Amazon takes wraps off Kindle app for iPad

Amazon is releasing details about its Kindle iPad app that will compete with Apple and Barnes & Noble's iPad e-book stores.

Amazon introduced its e-book shop and reader app for the iPad Monday, entering the battle for e-books dominance against Apple's own iBooks store and Barnes & Noble's e-reader iPad app.

Amazon announced that more than 450,000 Kindle books would be available through its Kindle app for the iPad, when Apple's tablet arrives on April 3. The app will use Amazon's Whispersync technology to automatically synchronize the last page you read on other compatible devices, such as iPhones or Kindle e-readers.

The Kindle app for the iPad has been tailored to the size, look, and feel of the tablet, according to Amazon, and it lets you customize the background color and font size for the book's text. You can also adjust screen brightness from within the app.

Like the PC and Mac counterparts, the Kindle app for iPad will remember the last page you read and sync it with Amazon's servers, so if you continue reading on an iPhone, BlackBerry or Kindle e-reader, you can pick up where you left off. Bookmarks, notes, highlights and annotations are also synced.

Amazon has also integrated the Kindle bookstore into the iPad app, which includes most of the New York Times Best Sellers, alongside Amazon's own book collection of nearly half-million titles. Amazon says availability for some of these titles might vary for non-U.S. customers.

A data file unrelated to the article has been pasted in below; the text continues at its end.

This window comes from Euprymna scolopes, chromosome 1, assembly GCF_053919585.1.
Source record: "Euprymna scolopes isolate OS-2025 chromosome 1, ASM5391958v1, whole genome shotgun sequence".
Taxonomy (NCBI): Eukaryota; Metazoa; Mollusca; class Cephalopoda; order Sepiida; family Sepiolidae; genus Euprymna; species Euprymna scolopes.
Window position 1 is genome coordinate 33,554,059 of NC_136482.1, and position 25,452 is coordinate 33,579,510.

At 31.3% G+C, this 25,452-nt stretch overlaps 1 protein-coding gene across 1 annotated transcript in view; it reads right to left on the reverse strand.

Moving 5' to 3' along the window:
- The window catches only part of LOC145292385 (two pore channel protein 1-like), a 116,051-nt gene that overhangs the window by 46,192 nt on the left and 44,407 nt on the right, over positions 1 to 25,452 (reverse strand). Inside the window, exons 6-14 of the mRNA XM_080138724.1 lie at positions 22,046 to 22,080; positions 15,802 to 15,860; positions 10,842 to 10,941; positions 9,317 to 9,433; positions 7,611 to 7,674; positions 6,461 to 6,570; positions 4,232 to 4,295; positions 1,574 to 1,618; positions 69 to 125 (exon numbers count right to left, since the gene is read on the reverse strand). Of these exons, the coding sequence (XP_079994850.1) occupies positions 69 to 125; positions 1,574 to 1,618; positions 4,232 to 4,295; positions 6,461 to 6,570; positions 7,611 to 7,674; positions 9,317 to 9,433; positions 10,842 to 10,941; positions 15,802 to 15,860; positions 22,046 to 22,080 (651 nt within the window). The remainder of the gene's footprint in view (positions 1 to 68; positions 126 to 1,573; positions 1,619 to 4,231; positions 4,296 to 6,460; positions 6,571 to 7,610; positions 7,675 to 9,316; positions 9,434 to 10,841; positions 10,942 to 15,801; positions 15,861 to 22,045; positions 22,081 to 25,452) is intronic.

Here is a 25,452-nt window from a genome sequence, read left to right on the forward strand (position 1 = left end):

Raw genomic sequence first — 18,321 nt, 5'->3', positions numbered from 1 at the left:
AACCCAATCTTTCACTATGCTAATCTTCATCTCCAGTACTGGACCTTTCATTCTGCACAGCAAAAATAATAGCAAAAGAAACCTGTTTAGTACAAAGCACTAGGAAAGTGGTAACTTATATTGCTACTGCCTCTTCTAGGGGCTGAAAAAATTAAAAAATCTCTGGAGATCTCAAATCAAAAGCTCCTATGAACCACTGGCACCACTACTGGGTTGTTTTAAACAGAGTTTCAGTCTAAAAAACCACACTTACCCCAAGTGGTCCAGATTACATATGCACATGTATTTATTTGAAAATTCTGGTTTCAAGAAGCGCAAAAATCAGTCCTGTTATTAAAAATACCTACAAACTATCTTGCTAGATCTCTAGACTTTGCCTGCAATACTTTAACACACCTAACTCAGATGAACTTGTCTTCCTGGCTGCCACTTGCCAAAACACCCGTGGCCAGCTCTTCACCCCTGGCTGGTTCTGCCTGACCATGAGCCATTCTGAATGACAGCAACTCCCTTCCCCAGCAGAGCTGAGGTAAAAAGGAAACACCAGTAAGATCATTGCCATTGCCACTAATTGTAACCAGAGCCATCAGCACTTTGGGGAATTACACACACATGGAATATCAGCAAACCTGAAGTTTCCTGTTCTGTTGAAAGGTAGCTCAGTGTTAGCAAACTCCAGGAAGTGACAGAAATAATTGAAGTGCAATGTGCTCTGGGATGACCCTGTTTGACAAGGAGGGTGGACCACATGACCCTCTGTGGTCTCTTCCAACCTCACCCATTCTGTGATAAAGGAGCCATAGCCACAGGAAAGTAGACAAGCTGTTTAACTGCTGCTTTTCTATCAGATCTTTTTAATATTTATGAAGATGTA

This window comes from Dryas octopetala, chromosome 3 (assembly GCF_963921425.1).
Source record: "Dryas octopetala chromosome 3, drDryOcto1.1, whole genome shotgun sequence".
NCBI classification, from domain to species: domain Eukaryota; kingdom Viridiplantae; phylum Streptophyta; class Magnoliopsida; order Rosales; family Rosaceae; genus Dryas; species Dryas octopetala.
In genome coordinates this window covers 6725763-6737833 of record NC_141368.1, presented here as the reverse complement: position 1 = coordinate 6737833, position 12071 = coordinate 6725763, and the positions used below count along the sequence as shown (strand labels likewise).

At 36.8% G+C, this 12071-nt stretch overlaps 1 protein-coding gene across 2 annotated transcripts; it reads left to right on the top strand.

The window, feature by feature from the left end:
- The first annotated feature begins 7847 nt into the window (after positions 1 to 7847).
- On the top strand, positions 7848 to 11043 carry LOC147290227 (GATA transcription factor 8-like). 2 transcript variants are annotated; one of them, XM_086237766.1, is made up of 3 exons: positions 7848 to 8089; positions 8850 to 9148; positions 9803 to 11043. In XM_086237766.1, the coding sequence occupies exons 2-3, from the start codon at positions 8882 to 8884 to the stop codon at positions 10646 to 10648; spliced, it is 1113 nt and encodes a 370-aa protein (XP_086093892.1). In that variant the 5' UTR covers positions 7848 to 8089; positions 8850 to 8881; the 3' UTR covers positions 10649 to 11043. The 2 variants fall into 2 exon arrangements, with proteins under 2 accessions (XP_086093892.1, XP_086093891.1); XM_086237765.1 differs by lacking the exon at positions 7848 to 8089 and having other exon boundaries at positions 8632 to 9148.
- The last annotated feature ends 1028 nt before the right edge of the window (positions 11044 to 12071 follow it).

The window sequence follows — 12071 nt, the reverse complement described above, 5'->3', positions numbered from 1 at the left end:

Similarly to Apple's own iBook store and app for the iPad, Amazon Kindle's app also uses page turn animations to replicate the look of turning a page in a book, and offers free book samples (the first chapter) before you decide to buy. If you purchase a book from the Kindle iPad app, you will be able to read it also on Kindle-compatible devices.

Alongside stiff competition from Apple's own iBooks store and software on its own tablet, the Kindle app will also have to battle Barnes & Noble's eReader app for the iPad, also expected to be available around April 3.

Amazon and Barnes & Noble have their own hardware e-book readers as well, the Kindle and the Nook, on which they sell e-books. Also, both have iPhone apps for reading books purchased from their respective stores.

An interesting tidbit from Amazon's announcement of its iPad app is that the company said that the app would be available "for tablet computers, including the iPad."

It's unclear which other tablets will get dedicated Kindle apps, considering the upcoming HP slate was showed running the Kindle PC app. A possibility would be Dell's Streak tablet, running on Google Android, which is expected to incorporate many of Amazon's services.

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Daniel Ionescu

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